Friday, November 13, 2009

The ethics of moving leaves

click photo to enlarge
One of my early blog posts briefly discussed the ethics of removing, adding or changing objects within photographs - the practice that has become known as "Photoshopping". This issue is something I've thought about quite a bit in recent years, usually when I've been looking at newspaper images or photographs that have been posted online.

Photographs have been manipulated in one way or another since the advent of the medium, and many take exception to criticism of the practice, asking what the difference is between increasing the contrast of an image and adding a more photogenic sky. I come to this question from the point of view of an amateur who creates photographs that show the world as I find it and as I create it. So, I think that if I'm photographing a landscape and there are telephone wires or parked cars in places I'd rather there weren't, then they stay. But, if I'm photographing a still life I will arrange everything just as I want it. The point where I become a little inconsistent is where I adjust tonality, contrast, saturation, etc. When I do that I've certainly changed how the camera captures the world. My defence is that there is a long tradition of doing this, and it is significantly less manipulative than removing or adding things.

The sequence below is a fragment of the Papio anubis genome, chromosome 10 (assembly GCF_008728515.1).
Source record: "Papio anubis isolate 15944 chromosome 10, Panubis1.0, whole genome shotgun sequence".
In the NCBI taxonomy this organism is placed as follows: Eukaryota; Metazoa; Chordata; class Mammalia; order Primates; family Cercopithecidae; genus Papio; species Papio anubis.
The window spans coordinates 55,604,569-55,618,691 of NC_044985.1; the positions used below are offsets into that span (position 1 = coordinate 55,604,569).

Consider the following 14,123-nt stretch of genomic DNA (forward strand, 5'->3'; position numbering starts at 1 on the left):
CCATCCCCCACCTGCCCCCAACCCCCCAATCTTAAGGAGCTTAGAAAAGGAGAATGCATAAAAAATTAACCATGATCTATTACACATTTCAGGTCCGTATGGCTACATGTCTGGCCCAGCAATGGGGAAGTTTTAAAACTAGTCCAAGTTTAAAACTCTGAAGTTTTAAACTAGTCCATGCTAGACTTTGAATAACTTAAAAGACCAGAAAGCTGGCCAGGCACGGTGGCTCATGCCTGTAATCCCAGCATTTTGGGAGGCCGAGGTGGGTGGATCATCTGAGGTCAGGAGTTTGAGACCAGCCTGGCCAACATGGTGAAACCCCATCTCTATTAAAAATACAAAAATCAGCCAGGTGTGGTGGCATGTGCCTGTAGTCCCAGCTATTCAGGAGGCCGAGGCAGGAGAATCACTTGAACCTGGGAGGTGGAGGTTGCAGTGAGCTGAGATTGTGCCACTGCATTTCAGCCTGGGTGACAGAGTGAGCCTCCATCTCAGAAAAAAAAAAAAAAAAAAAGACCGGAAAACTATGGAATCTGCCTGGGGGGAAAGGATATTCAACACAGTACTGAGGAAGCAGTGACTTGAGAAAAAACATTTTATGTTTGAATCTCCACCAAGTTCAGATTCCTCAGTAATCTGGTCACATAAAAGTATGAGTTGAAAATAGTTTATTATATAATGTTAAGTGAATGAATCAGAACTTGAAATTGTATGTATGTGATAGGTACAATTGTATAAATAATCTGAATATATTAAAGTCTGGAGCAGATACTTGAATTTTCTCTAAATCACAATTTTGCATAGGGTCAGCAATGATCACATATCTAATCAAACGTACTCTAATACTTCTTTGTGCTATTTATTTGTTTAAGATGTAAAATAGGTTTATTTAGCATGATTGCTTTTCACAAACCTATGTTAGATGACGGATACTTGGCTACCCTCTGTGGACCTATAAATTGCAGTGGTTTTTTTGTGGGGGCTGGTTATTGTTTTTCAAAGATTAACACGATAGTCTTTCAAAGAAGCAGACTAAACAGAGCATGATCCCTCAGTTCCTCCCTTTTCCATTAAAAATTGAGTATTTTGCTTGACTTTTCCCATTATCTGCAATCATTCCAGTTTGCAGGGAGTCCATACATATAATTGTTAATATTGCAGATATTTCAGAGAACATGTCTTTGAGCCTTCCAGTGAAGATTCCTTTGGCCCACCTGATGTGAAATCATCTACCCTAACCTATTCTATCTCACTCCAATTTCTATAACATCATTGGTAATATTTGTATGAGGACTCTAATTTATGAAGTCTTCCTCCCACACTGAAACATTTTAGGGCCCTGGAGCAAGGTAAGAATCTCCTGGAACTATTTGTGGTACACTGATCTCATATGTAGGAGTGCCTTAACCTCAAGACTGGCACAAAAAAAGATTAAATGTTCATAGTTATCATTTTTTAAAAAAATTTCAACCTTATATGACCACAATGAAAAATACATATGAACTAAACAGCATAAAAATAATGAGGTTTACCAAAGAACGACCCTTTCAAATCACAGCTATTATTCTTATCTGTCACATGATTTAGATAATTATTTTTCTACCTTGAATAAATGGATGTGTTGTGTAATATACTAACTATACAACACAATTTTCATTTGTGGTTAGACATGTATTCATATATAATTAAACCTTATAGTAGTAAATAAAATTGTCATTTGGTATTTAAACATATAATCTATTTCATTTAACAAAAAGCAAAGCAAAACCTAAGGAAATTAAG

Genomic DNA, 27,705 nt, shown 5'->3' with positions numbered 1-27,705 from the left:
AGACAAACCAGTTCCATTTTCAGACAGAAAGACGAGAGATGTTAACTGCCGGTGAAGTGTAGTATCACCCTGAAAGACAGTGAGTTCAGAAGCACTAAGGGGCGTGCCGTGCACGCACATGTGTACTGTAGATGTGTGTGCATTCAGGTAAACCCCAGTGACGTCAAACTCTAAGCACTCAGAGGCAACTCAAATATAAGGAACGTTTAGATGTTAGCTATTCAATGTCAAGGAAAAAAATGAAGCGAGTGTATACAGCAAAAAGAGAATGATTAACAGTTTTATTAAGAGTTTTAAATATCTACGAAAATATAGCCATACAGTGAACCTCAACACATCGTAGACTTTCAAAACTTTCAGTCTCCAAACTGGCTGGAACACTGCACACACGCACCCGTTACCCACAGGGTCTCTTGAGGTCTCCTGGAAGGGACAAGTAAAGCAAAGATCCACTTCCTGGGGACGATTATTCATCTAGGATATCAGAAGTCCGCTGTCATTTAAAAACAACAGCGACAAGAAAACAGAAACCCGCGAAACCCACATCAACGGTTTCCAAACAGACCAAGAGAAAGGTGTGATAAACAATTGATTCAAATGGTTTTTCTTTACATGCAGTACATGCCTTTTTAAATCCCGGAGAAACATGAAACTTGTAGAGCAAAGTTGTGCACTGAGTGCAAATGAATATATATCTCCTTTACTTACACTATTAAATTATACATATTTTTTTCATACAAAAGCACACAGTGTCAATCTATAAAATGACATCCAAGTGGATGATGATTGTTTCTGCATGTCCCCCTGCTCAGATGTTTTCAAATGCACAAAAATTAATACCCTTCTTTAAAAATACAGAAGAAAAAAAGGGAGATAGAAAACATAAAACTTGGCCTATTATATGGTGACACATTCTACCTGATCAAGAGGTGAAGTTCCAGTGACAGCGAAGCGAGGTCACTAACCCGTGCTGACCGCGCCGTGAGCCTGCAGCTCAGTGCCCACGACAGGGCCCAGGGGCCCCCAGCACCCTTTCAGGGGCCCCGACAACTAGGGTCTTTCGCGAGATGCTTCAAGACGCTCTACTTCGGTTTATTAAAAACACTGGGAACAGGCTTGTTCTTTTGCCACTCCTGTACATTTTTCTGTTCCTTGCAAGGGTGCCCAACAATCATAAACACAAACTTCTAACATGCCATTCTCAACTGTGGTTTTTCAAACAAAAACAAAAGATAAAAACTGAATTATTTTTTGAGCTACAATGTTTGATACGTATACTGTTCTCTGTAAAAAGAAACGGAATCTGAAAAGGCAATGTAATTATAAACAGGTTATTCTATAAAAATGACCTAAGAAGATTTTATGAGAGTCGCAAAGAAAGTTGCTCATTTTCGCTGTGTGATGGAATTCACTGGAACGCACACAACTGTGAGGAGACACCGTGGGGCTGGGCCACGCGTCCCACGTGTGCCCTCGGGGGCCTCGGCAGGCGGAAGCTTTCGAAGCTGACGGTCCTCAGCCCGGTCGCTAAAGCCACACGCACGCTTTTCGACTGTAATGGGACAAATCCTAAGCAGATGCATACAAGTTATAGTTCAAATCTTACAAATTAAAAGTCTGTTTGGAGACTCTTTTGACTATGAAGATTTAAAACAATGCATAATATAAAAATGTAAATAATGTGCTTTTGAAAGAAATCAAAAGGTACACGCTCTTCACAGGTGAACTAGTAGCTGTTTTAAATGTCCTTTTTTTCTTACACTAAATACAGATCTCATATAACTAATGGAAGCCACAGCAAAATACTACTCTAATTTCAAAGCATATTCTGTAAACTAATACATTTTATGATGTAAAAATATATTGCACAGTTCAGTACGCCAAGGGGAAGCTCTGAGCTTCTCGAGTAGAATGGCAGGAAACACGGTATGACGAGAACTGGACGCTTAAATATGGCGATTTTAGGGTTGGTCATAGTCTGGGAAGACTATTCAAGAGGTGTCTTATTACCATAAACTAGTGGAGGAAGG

Today's photograph was the prompt for that reflection. It shows large leaves from a London Plane tree on some steps by the River Thames. I selected this particular group because it made quite a good composition against the straight lines and shadows of the concrete. However, as I framed my shot the thought went through my head that I could move the leaves slightly, or find some more colourful examples, or turn over those that were upside down, and in so doing contrive a "better" image. But I didn't. That seemed like "Photoshopping by hand" and if I presented the photograph as an image based on a found circumstance, then it was deceitful. If I'd been photographing these for, say, a commercial advertisement I'd have no qualms about re-arranging the leaves because there is little expectation on the viewer's part that what is seen in an advert is real. But, photographing them with the purpose I had in mind it seemed wrong. I'm sure there are those who agree with me, and I'm equally sure that many think I'm both inconsistent and mad. What do you think?

photograph & text (c) T. Boughen

Camera: Olympus E510
Mode: Aperture Priority
Focal Length: 20mm (40mm/35mm equiv.)
F No: f6.3
Shutter Speed: 1/40
ISO: 200
Exposure Compensation: -0.7 EV
Image Stabilisation: On